Tuesday, November 4, 2008

Fuzzy date matching in PostgreSQL

As part of one of my side-projects, I wanted a way for users of a web site to search for events by date, but with some flexibility. I also wanted users who are creating events to be able to express uncertainty about the dates on which they happened.
For example, if I record an event that happened sometime in September 1998, I can say it happened on September 15th, 1998 +/- 15 days. That should then be included in the results of a query for events that happened on October 1st, 1998 +/ 1 month, or June 1st, 1998 +/- 6 months, or even September 10th, 1998 +/- 1 day. An exact date would be represented as +/- 0 days.
One way to visualise these is as line segments on a literal date line, stretching from the past into the future, with a mark per day. PostgreSQL's spatial types can be used to represent this in an indexable way. First of all, we'll create a composite type to represent fuzzy dates:
CREATE TYPE fuzzydate AS (midpoint date, fuzziness interval);
The midpoint and fuzziness fields should be self-explanatory. Next, we create a function that will take a fuzzydate and convert it into a box. (PostgreSQL doesn't have an 'overlaps' operator for line segments, so I chose to use zero-height boxes.) The function calculates the start and end dates of the date range, and uses extract to convert them into epoch times (the number of seconds since the beginning of 1970). These are then divided by 86400 to get the number of days since 1970. These values form the x coordinates of the returned box.
CREATE FUNCTION GeometricDate(fd fuzzydate) RETURNS box AS $$
    start_day integer;
    end_day integer;
    start_day := extract(epoch from fd.midpoint - fd.fuzziness)::integer / 86400;
    end_day := extract(epoch from fd.midpoint + fd.fuzziness)::integer / 86400;
    RETURN box(point(start_day, 0), point(end_day, 0));
Now we can now perform a query like this:
SELECT GeometricDate(('2008-11-04', '2 days'));
to get a result like (14189,0),(14185,0), so let's create a table that we can perform our date range queries on:
  id serial PRIMARY KEY,
  name varchar(100),
  fdate fuzzydate
Note that the fdate column is only storing the original midpoint and fuzziness. So where is the geometric representation? Well, PostgreSQL allows us to index not just a column, but the results of applying a function to a column:
CREATE INDEX events_fdate_index ON events USING gist (GeometricDate(fdate));
Now we can use the geometric date in a query like this one, which says "give me all the events that were within 10 days before or after November 3rd, 2008":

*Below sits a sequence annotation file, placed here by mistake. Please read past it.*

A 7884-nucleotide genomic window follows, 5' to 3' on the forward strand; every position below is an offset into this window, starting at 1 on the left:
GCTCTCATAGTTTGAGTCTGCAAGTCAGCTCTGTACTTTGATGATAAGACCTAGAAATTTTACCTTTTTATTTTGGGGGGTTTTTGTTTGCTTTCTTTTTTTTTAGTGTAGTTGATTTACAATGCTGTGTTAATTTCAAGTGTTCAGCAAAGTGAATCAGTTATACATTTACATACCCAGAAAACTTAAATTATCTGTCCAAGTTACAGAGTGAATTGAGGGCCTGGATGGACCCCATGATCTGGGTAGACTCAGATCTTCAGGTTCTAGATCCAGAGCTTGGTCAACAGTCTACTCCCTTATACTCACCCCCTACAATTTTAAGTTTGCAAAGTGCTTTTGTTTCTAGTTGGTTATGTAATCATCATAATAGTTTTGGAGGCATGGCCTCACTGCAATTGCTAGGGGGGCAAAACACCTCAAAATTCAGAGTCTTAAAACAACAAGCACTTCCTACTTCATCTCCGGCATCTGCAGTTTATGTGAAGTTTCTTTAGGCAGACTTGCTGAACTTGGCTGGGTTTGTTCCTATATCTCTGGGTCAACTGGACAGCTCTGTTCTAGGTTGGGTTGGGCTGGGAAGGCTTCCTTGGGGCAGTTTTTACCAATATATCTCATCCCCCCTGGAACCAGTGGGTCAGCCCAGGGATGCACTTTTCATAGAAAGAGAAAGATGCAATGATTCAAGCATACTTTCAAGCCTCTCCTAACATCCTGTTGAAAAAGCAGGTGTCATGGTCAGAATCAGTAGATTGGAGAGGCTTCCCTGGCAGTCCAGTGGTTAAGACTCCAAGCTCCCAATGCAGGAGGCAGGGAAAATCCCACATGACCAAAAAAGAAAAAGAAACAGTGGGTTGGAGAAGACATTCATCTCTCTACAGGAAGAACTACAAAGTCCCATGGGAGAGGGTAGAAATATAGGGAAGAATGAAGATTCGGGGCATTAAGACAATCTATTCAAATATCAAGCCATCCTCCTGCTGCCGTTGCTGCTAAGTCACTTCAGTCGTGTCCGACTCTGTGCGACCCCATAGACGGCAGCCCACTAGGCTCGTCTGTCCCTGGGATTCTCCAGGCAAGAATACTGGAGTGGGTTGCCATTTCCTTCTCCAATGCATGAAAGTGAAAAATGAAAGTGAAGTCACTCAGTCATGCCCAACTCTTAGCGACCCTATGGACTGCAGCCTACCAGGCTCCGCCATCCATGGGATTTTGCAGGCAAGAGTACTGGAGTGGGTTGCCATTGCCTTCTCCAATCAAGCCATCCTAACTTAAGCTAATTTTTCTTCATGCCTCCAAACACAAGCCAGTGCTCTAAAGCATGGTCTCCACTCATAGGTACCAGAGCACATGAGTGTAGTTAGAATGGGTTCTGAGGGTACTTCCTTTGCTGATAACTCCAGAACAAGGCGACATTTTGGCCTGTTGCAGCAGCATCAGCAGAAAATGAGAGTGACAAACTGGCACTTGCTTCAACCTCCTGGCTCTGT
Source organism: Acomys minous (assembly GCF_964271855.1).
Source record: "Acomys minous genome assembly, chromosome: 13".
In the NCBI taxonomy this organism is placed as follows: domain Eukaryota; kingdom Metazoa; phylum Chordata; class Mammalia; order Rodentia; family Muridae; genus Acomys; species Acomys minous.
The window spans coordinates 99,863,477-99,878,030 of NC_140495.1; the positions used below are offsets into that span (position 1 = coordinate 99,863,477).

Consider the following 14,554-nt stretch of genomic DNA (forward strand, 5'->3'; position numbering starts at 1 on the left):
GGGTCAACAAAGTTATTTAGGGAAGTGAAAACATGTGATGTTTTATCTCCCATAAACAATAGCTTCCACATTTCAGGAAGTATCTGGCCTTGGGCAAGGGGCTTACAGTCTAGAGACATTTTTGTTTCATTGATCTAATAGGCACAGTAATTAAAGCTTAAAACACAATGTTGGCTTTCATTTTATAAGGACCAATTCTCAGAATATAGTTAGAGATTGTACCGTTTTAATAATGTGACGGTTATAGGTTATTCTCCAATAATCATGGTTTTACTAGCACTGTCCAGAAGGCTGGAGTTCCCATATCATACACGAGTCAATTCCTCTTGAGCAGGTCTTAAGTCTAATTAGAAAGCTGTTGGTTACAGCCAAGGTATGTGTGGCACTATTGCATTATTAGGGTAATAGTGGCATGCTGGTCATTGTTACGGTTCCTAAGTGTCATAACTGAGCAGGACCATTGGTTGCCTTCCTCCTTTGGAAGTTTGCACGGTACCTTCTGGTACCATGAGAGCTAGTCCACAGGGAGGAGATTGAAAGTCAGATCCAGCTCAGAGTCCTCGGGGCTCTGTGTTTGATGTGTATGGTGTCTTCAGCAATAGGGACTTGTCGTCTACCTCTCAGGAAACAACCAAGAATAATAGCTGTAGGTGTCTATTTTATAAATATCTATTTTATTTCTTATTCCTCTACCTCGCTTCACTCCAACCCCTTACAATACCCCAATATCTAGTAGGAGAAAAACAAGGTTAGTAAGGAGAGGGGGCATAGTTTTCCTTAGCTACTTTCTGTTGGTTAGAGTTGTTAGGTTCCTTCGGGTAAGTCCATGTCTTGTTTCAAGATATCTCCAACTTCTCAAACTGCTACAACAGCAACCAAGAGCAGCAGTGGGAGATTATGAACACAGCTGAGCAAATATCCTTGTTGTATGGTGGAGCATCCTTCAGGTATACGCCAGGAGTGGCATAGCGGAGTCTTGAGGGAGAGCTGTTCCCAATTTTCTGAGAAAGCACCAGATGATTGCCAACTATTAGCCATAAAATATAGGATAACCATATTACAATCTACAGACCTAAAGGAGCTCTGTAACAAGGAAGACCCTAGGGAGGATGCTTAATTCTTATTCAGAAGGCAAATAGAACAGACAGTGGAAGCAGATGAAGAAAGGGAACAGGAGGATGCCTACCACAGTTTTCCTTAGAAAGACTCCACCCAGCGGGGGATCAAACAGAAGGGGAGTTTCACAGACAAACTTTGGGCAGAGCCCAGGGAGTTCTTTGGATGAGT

SELECT * FROM events WHERE GeometricDate(fdate) && GeometricDate('2008-11-03', '10 days');
The really important thing to note here is that GeometricDate is not being called for every row in the table. The result of GeometricDate is taken directly from the index we created, and it's the IMMUTABLE flag on the function that tells PostgreSQL that it's okay to do this.

Thursday, August 7, 2008

Parameterised classes in Python

Recently, when working with Django, I wanted to create a class that would automatically render instances of a model as an editable HTML table. I used a Django-esque approach to defining the table columns, such that it was similar to Model and Form classes:

class ProductTable(Table):
    _model = Product
    name = TextWidget()
    description = TextWidget()
    size = DropDownWidget()

The underscore in _model is there to prevent a name collision with the column names, but it's a bit ugly. If I was strictly following the Django approach, I probably would have added an inner class:

class ProductTable(Table):
    class Meta:
        _model = Product

    name = TextWidget()
    description = TextWidget()
    size = DropDownWidget()

But that's a lot of extra noise. What I really wanted was something more like template classes in C++.

template <class Model>
class Table : public TableBase {
  // ...

class ProductTable : public Table<Product> {
  // ...

If Python supported class decorators, I could have just put @model(Product) before the class definition. The approach I chose is to inherit from a class dynamically generated by a function that takes the parameter I need, so my ProductTable class now becomes:

class ProductTable(Table(Product)):
    name = TextWidget()
    description = TextWidget()
    size = DropDownWidget()

Much nicer! Now it pretty much reads as 'a ProductTable is a kind of Table (a Product one)', which makes sense. To support this, I have a Table function that looks like this:

def Table(model):
    class TableDynamicBase(TableBase):
        _model = model
    return TableDynamicBase

TableBase contains whatever was in the original Table base class (which in my case was some unrelated metaclass magic).

Wednesday, August 6, 2008

Introduction to Django

I haven't had any kind of personal web site for ages, but I recently wrote an article, Introduction to Django, for Digital Web magazine, so I thought I'd put a quick something up here as a point of contact.